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Monthly Archives: November 2012

Strike was impromptu

By Terry Xu Our insider source informs TOC that the strike was not a pre-meditated action by the workers but started by a few drivers who stood in front of the chartered bus that was supposed to drive the drivers to the bus depot. The final straw came on 23rd of November when they received their pay, noticing that their …

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SMRT strike: consequences of our Singaporean First principle?

by: Ng Yi Shu This chart, as we might now be familiar with, shows the root cause of what the current SMRT fiasco is about. It is rare to see strikes in Singapore, let alone one that has lasted this long. The last strike by foreign workers was in February this year by a group of foreign workers in Tampines …

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A Matter Of Perspective

By Dr R G Eli The recent Gallup/Bloomberg article re Singaporeans and their purported lack of feeling provides excellent motivation for some careful thinking…..(“Singapore Confronts  An Emotional  Deficit” , by Einhorn, B & Chen, S  dtd Nov 20th 2012) There have been varying responses – some accept Gallup’s pronouncement as  objective truth, some agree with it from the perspective of  their own experiences, and …

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TOC Editorial: SMRT strike should prompt introspection on several fronts

TOC Editorial   Despite the best attempts of the over-cautious mainstream media, the significance of Monday’s strike by over 102 Chinese workers (initial news reports mentioned 200) cannot be played down. The SMRT strike is basically the second strike this year involving foreign workers (news of the first was broken by TOC on 6 February 2012), and the 2 are …

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Many ways to skin a strike

By Howard Lee Strike – to cease work collectively as a protest against working conditions, low pay, etc (www.thefreedictonary.com/strike) It is interesting to note the headlines in our papers that were used to describe the "industrial action" by 102 SMRT bus drivers, as they "refused to take the wheel in protest", participating in a "day-long standoff" in a bid to obtain fairer …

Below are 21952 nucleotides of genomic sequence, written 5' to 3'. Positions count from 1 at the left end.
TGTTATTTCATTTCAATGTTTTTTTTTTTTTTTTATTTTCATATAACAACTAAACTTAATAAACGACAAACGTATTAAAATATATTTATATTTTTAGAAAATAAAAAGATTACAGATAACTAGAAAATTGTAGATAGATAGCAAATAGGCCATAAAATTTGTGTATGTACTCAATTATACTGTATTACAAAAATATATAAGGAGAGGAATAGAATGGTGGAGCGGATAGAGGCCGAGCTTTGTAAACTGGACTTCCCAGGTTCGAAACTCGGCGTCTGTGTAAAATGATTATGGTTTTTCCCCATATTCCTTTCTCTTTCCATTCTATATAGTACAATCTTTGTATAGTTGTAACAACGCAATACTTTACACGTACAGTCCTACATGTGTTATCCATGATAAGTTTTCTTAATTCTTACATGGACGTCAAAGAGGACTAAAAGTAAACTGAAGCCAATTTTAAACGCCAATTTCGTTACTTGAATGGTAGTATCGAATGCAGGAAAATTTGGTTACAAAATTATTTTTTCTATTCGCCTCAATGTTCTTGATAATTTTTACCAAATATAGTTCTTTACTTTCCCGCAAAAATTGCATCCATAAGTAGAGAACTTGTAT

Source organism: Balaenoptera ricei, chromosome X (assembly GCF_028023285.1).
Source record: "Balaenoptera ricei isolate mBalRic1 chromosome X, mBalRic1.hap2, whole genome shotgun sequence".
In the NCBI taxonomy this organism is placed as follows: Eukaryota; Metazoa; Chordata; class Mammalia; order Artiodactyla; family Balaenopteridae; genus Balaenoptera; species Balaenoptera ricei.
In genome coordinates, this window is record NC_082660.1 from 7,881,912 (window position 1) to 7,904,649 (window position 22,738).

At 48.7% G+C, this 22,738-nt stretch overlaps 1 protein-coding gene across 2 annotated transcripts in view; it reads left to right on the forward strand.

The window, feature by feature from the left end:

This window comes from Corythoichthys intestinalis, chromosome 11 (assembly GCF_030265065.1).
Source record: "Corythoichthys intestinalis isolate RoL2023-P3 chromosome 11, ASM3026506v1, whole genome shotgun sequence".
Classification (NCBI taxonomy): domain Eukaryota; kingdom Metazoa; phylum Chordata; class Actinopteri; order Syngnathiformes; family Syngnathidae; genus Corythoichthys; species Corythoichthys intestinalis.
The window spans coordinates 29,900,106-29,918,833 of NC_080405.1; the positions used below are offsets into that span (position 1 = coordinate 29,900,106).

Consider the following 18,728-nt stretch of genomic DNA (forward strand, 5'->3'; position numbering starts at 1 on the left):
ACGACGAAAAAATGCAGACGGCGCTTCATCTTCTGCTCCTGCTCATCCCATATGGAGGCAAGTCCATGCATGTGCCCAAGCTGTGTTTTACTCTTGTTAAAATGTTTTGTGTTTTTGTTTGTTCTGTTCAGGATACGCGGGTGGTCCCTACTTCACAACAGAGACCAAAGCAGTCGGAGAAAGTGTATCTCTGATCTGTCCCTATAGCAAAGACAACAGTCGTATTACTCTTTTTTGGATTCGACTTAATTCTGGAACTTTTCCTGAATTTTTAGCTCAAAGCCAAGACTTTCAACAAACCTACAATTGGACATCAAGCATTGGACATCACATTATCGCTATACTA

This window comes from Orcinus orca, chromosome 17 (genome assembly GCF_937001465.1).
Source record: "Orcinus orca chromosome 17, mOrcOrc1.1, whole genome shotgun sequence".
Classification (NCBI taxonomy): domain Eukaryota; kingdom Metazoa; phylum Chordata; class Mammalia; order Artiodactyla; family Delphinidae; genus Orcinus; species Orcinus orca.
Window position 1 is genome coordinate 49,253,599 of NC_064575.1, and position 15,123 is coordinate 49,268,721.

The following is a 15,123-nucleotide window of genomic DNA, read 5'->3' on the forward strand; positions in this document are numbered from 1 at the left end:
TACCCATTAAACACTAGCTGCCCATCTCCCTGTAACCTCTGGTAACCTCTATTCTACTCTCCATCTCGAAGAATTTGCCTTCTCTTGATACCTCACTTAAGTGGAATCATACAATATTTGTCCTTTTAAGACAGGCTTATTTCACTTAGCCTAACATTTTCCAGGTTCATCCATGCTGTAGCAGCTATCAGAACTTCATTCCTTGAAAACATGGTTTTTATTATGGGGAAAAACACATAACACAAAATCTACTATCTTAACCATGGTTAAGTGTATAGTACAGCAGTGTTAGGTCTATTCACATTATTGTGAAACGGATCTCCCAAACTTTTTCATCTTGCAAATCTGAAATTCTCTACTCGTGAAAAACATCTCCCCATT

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On Train announcements and Language Rights

If you are a frequent commuter on the North-South and East-West Lines, you should have noticed for a few months now a new announcement made when a train pulls into the station. The stations’ names are now also announced in its Mandarin form, following English. So, big deal. Singapore officially recognises four languages. Important train announcements have always been made …

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Strike Strikes Singapore: The Undertones of Industrial Relations

By Gerald Tan Strike strikes Singapore! A strike is defined by Section 5 of the Criminal Law (Temporary Provisions) Act (“CLTPA”), to mean “the cessation of work by a body of persons employed in any essential service acting in combination, or a concerted refusal or a refusal under a common understanding of a number of persons who are or who …

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TOC Op-ed: Awake, Jim Sleeper

By Choo Zheng Xi/ Consultant Editor Yale lecturer Jim Sleeper’s provocatively titled column in the Huffington Post didn’t quite deliver. Captioned: “Blame the Latest Israel-Arab War on…Singapore?”, the article itself was more prosaic, recycling the less than titillating comparison between the militarization of Singaporean and Israeli societies and the relationship between the two countries’ armed forces. Hardly original, considering Lee …

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Parliament: Replies that never answer the question? (Act 3)

By Leong Sze Hian I refer to the article “So, what’s the true cost of casinos?” (Straits Times, Nov 17). How many visit casinos? It states that “Yesterday, the House heard that Singaporeans account for 25 to 30 per cent of all casino visits. MPs were also assured that fewer Singaporeans were visiting the casinos, as reflected in the drop in …

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TOC Report: Navigating the socio-political blogosphere

By Ng Yi Shu   Being a socio-political blogger in Singapore is not an easy job. In an era where controls over freedom of speech exist in legislation and where such controls hang over controversial (perhaps untrue) remarks about the establishment, critical speech needs to be better thought out to prevent falling foul of contempt of court, defamation laws, or …

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